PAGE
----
A World Trade Center Survivor (added July 2008)
The World Trade Center was a complex of several buildings around a central plaza in New Your City. On any given day, some 50,000 people would work at or visit the WTC. The most notable feature of the complex was the twin towers, each with 110 stories. With a height of nearly 1400 feet, they were 100 feet taller than the Empire State Building. In fact, when they were completed in 1972, (tower one) and 1973 (tower two) the towers briefly held the records as the world’s tallest buildings. Chicago’s Sears Tower, however, would climb to 1450 feet.
To provide backup electrical power for emergency situations, five Waukesha V12 diesel generating units, each rated at 1200 kW, were installed during the construction of WTC. Later, a sixth unit was added. The engine generator units were located in sub-basement 6, the lowest level, on the west side of the tower one.
The world Trade Center Enginator units were sold by a Waukesha distributor, Kraft Power. The original engines, order number E884 (G24713), were shipped in August of 1971. The original engines were VHP L5792DSI rated 1000 KW continuous, 1100 standby. They were later up-rated to 1200 kW standby. Their heat exchanger used water from the Hudson River. A new Enginator, E2832 was shipped in December 1984 and a replacement engine, E3184 was shipped in January 1989.
On February 26, 1993 a bomb planted by terrorists exploded in the underground garage of the north tower. Six people were killed and more than a thousand injured. Six extremist conspirators were convicted of the crime and given prison sentences of 240 years each.
The units ran for 3 hours, 10 seconds after the 1993 bombing. The generator room started to fill up with water from broken piping. After the water rose to the crankshaft centerline area, the engines were manually switched off. Distributor personnel stayed with the engines until the water level was too high and then felt their way to the exit in total darkness. Luckily, their service truck was literally parked right out side the door.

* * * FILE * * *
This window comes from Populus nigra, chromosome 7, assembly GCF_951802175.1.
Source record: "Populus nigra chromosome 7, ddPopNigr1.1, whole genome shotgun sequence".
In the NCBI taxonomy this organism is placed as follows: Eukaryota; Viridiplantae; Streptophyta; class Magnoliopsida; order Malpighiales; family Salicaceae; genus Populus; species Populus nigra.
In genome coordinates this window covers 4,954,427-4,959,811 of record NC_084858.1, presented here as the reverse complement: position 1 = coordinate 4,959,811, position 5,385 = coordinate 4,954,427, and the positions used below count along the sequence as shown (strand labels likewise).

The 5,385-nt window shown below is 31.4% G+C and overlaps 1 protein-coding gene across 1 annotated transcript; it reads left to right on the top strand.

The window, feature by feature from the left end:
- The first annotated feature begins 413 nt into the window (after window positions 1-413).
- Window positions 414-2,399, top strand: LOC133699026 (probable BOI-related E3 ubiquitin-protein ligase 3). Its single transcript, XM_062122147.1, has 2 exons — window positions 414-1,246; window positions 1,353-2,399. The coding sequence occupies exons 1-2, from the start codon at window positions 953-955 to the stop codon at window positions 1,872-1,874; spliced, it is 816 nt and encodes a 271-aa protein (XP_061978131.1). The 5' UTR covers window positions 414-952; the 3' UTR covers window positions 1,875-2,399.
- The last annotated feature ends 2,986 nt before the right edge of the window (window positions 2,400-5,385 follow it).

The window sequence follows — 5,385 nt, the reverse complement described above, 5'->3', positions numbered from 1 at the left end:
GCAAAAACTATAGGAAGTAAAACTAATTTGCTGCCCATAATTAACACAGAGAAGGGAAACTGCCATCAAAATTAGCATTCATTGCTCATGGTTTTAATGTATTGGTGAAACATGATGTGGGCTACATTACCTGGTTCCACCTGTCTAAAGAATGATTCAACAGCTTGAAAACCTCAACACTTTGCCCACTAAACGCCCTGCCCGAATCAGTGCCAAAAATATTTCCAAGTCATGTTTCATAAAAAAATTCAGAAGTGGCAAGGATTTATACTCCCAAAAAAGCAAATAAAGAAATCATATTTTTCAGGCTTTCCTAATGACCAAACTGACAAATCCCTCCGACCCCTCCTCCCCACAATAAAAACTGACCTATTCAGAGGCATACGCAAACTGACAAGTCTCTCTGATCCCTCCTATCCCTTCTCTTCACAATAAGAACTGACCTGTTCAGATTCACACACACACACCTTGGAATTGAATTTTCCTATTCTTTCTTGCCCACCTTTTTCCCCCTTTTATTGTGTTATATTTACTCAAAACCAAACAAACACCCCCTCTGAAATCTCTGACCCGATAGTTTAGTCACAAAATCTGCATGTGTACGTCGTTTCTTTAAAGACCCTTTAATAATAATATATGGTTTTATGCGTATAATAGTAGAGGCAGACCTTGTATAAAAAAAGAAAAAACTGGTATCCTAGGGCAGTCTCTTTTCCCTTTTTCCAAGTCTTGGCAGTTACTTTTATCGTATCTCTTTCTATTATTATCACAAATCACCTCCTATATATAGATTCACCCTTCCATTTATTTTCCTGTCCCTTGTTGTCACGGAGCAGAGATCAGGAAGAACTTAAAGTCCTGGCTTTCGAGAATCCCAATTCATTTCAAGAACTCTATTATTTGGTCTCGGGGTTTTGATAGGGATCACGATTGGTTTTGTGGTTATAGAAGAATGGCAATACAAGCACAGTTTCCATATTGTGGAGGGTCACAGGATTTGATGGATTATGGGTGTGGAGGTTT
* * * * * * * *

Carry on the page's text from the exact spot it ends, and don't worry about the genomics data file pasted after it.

On September 11, 2001, the twin towers of the World Trade Center collapsed in a terrorist attack when two commercial jetliners were crashed into them. More than 3000 people, including fire and rescue workers, were killed. The engines came on line in a valiant attempt to supply emergency power, even if it was for a brief period, because in some early videos the lights were on in parts of the building and complex as the towers started to come down.
The engines had accumulated a few hours over the years and would have remained a source of reliable power for many years to come, had not the events of 911 happened. The distributor had a service contract on the engines since they were installed and was very fond of them - one reason was because they were located in a world famous landmark with high visibility.
Of the six engines, three were declared unsalvageable and immediately scrapped. Two were rebuilt for another productive service life and the third is back home at the Waukesha Engine factory in Wisconsin.
Waukesha Engine employees take a break to commemorate the return of the World Trade Center Enginator. (Circa 2002)
At the same time the towers were collapsing, another interesting drama was unfolding at the Federal Reserve Bank located just two blocks from the epicenter of the disaster. A gold repository, the Bank has four Waukesha VHP 5900DSIU diesel engine generator packages for emergency and standby power. Because of the interruption in the area’s power grid, the engines came on-line and met the emergency power need of the Federal Reserve. The engines became the prime power supplier for the next two weeks. A loyal crew stayed with the engines 24/7 for the entire time.
The salvaged World Trade Center Enginator engine resides at the Waukesha Engine factory today.
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